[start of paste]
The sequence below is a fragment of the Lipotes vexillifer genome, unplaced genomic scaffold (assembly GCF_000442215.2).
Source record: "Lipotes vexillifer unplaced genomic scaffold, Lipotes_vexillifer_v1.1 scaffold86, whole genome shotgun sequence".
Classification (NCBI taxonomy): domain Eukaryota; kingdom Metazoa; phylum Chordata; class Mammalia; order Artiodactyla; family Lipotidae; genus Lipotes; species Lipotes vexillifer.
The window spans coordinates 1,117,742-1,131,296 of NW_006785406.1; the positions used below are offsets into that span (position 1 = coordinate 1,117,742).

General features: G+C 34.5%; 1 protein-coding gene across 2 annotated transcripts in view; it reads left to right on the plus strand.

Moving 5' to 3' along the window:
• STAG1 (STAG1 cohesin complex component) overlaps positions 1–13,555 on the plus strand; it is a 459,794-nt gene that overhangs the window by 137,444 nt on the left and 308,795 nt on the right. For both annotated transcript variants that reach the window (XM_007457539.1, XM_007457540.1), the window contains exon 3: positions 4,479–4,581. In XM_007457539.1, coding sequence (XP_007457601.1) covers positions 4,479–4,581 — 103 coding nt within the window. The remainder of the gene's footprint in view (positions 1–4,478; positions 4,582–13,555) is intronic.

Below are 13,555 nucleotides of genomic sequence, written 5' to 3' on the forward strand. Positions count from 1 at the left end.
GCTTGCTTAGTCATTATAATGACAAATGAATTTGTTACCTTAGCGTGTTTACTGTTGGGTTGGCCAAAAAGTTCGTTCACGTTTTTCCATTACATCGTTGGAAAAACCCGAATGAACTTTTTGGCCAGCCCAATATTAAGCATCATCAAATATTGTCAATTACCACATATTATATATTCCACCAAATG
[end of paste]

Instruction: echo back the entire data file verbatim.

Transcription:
The sequence below is a fragment of the Lipotes vexillifer genome, unplaced genomic scaffold (assembly GCF_000442215.2).
Source record: "Lipotes vexillifer unplaced genomic scaffold, Lipotes_vexillifer_v1.1 scaffold86, whole genome shotgun sequence".
Classification (NCBI taxonomy): domain Eukaryota; kingdom Metazoa; phylum Chordata; class Mammalia; order Artiodactyla; family Lipotidae; genus Lipotes; species Lipotes vexillifer.
The window spans coordinates 1,117,742-1,131,296 of NW_006785406.1; the positions used below are offsets into that span (position 1 = coordinate 1,117,742).

General features: G+C 34.5%; 1 protein-coding gene across 2 annotated transcripts in view; it reads left to right on the plus strand.

Moving 5' to 3' along the window:
• STAG1 (STAG1 cohesin complex component) overlaps positions 1–13,555 on the plus strand; it is a 459,794-nt gene that overhangs the window by 137,444 nt on the left and 308,795 nt on the right. For both annotated transcript variants that reach the window (XM_007457539.1, XM_007457540.1), the window contains exon 3: positions 4,479–4,581. In XM_007457539.1, coding sequence (XP_007457601.1) covers positions 4,479–4,581 — 103 coding nt within the window. The remainder of the gene's footprint in view (positions 1–4,478; positions 4,582–13,555) is intronic.

Below are 13,555 nucleotides of genomic sequence, written 5' to 3' on the forward strand. Positions count from 1 at the left end.
GCTTGCTTAGTCATTATAATGACAAATGAATTTGTTACCTTAGCGTGTTTACTGTTGGGTTGGCCAAAAAGTTCGTTCACGTTTTTCCATTACATCGTTGGAAAAACCCGAATGAACTTTTTGGCCAGCCCAATATTAAGCATCATCAAATATTGTCAATTACCACATATTATATATTCCACCAAATG